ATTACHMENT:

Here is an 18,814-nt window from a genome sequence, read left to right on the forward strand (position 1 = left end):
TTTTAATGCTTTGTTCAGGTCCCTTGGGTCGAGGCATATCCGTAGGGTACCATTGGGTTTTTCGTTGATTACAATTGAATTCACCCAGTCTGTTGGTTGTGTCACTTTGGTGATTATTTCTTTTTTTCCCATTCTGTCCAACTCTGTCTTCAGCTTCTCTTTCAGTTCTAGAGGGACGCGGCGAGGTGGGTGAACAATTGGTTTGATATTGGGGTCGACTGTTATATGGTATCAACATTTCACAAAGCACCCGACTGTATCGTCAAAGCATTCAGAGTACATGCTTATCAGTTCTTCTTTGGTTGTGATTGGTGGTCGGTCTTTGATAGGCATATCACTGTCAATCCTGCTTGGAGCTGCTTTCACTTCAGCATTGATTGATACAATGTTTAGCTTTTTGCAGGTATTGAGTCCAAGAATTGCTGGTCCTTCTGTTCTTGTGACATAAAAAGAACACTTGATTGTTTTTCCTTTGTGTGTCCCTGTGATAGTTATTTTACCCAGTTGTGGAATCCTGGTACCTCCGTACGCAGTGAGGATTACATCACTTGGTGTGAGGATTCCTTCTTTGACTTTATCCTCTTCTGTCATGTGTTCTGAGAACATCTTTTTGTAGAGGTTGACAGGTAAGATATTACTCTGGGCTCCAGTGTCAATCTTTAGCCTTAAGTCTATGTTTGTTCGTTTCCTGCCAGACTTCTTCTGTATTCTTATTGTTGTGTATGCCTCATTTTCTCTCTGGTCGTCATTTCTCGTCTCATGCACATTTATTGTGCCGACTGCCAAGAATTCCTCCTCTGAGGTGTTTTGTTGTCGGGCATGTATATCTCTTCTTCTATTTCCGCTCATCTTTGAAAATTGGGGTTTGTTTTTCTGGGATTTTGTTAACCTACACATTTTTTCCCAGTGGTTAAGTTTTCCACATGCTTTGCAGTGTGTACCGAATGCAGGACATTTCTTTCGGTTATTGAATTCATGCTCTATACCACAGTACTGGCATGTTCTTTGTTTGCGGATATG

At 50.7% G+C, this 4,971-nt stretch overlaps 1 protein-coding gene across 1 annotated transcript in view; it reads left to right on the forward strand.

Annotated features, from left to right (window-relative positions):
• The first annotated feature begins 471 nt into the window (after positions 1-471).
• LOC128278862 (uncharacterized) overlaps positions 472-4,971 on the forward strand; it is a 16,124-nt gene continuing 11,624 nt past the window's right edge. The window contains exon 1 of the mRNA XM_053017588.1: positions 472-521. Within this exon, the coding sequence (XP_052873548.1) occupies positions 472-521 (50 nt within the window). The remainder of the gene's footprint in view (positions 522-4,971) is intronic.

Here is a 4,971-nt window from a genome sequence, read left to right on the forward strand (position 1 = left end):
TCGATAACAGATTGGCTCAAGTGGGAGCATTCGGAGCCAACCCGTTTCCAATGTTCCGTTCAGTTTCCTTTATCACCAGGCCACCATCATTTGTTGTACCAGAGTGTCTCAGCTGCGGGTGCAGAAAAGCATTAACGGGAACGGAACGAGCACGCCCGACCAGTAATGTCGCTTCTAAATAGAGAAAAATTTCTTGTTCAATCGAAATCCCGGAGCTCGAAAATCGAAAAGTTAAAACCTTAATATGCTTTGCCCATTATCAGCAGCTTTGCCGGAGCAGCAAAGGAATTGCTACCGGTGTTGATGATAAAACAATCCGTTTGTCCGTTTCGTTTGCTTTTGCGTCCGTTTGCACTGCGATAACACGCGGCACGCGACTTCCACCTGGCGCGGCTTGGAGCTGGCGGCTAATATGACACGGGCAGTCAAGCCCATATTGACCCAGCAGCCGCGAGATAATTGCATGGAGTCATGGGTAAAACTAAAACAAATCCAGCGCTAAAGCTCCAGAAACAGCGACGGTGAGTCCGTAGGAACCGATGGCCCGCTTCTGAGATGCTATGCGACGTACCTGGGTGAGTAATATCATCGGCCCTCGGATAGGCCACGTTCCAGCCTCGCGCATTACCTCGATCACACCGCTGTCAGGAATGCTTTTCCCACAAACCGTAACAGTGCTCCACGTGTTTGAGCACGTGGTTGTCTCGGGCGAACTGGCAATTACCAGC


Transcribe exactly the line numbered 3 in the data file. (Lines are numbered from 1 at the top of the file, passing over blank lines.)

At 50.7% G+C, this 4,971-nt stretch overlaps 1 protein-coding gene across 1 annotated transcript in view; it reads left to right on the forward strand.